Those days, needless to say, are long gone. Travel has become more about visiting family and discovering experiences that are more inclusive to our family’s interests. Luckily, food exploration is now becoming a family past time.
We recently had the opportunity to visit one of my favourite cities, San Francisco. I was delighted to show our almost 9 year old some of my favourite neighbourhoods and places including some old and new favourite food destinations.
My favourite souvenir to take home from any trip is culinary inspiration. Here’s a list of some from this visit:
- cook more Mexican food: time to brine and simmer that lengua that’s languishing in the freezer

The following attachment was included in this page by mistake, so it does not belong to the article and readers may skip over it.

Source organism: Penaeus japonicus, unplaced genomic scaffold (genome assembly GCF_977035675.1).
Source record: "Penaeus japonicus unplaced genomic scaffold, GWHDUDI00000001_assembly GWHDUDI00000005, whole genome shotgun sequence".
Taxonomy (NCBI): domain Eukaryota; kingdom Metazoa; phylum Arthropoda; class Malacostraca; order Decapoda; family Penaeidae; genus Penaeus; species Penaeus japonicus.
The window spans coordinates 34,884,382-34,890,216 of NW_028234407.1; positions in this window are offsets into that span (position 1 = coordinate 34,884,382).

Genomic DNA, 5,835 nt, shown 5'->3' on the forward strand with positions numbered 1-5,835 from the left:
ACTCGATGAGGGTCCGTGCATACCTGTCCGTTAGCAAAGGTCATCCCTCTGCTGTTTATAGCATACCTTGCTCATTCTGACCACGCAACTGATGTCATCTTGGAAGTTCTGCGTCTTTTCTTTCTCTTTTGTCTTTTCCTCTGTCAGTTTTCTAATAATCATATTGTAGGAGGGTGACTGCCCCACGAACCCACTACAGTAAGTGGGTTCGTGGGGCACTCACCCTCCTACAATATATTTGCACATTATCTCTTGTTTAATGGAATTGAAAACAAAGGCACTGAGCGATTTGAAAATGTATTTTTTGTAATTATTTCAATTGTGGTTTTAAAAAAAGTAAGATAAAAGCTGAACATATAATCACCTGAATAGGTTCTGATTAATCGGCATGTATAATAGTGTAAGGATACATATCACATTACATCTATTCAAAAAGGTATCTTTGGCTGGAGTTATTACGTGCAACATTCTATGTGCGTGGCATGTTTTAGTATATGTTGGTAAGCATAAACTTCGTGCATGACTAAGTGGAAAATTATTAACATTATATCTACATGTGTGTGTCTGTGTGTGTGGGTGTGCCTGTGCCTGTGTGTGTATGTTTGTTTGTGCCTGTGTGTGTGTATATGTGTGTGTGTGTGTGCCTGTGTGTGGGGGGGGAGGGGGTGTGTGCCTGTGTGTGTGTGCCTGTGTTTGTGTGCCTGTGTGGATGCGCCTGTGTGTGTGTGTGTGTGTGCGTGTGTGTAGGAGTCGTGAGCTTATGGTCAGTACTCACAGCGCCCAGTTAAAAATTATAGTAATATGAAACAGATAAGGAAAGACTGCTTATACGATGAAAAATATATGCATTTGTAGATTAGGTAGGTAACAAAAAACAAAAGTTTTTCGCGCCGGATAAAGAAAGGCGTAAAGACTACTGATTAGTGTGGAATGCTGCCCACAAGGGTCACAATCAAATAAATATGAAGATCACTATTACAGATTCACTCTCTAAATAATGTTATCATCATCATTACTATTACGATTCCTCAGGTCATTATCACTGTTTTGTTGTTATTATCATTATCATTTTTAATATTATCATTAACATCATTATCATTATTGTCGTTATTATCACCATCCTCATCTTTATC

- baked egg breakfast sandwich from Cowgirl Creamery Sidekick in the Ferry Building
- gnocchi with mustard greens and grainy mustard from Cotogna: perfect balance of richness, bite from the mustard greens and tang and texture from the large grains of mustard.
- moussaka and melitzanosalata (because the boy finally decided that he likes eggplant)
- nettle pizza: Spring is calling!
- intense ma po tofu à la Mission Street Chinese: best ma po tofu I’ve ever had!
- lemon meringue pie. Because I was able to make a gorgeous one on the fly while visiting friends and realize I ought to be making more pies.
- more support of the local food movement. CUESA has a huge presence in SF, so would love to see broader support of the food system in BC. One of the ways to make this happen is to shop at the markets more.